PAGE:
Overall, the Caps have replaced players at five positions (six, including Chimera) from the group that took the ice in last year’s last win. That is a rather substantial overhaul among 18 skaters. In doing so, it has moved and will move other players to other spots with respect to responsibilities. We think is hard to make a case that the Caps are only treading water with the moves, let alone worse off. They are arguably better on the first line, more reliably consistent on the second (Morrison being healthier this year than Fedorov last). They are different on the third line and more versatile as a result. The fourth line will cause more of a commotion than what folks might have associated with the Caps.

The defense balances risk and reward a little more evenly, and the goalies are a year older (and, we hope, a year wiser).

It’s not just about Deadline Day. It’s also about the distant early deals that have threaded their way into the roster. If done well, you might think the players in those deals have been here forever. And with Mike Knuble and Brendan Morrison coming in the first of this year’s deals, that seems to be the case. The Caps, for all the deals they’ve made, are a better team right now and more “playoff ready” than they were when the season ended last year.

The Day After Christmas

Well, the smoke has cleared, the dust has settled, and another “Trading Day” is over. For the Caps, it was one of those days that might make a few fans do a facepalm.  We didn't get all the presents we might have wanted, but from this chair, it was a day of subtle reengineering that could be more important to getting a Stanley Cup that getting the flashy name. Why? It’s a matter of need…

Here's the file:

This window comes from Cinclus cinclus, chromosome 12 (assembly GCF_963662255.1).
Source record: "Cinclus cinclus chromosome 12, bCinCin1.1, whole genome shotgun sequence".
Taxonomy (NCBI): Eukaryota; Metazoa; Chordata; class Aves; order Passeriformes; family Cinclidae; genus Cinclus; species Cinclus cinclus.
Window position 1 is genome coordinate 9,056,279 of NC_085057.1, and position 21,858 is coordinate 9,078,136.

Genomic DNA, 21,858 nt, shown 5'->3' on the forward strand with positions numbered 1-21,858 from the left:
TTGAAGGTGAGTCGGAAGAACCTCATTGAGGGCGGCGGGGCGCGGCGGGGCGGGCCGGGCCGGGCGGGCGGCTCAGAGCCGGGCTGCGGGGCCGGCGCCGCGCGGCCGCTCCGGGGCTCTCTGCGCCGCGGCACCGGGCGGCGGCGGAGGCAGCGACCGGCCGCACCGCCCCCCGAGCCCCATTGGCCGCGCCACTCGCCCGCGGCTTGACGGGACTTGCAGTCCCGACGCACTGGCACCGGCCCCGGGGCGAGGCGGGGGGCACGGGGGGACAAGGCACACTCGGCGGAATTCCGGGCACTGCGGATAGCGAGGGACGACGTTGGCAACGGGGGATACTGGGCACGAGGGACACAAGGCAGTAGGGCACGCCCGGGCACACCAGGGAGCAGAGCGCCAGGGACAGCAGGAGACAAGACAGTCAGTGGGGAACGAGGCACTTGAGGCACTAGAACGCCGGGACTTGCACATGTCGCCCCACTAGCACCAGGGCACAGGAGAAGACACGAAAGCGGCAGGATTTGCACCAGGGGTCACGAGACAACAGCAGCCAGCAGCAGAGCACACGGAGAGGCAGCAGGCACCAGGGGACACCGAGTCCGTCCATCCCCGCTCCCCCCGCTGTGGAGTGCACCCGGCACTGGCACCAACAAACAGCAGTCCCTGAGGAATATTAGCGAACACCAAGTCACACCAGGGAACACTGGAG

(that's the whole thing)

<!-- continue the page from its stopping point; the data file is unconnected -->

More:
Top-Six. It would have been a reach to think that the Caps would have made a play for any player who might fill the bill of “top-six forward.” The club is more or less set there with Alex Ovechkin, Nicklas Backstrom, Mike Knuble, Alexander Semin, Brendan Morrison, and Brooks Laich. Compare that to teams like Pittsburgh, who needed a scoring winger (Alexei Ponikarovsky) and New Jersey, who needed more punch at forward (Ilya Kovalchuk). The Caps didn’t have needs there. So, with that part of the team in good shape…

The Next Six. There are a few things that might have been accurate about the next six forwards that could have hampered their chances for success in a playoff scenario. First, they don’t get enough offense (or at least enough consistently) out of that group. David Steckel, Matt Bradley, and Boyd Gordon have a combined 16 goals this year in 153 man-games. Quintin Laing adds another two in 28 games. Eric Belanger brings 13 in 60 games from Minnesota. The Caps do not need much by way of offense in general, but what Belanger provides there is more of a threat from the undercard.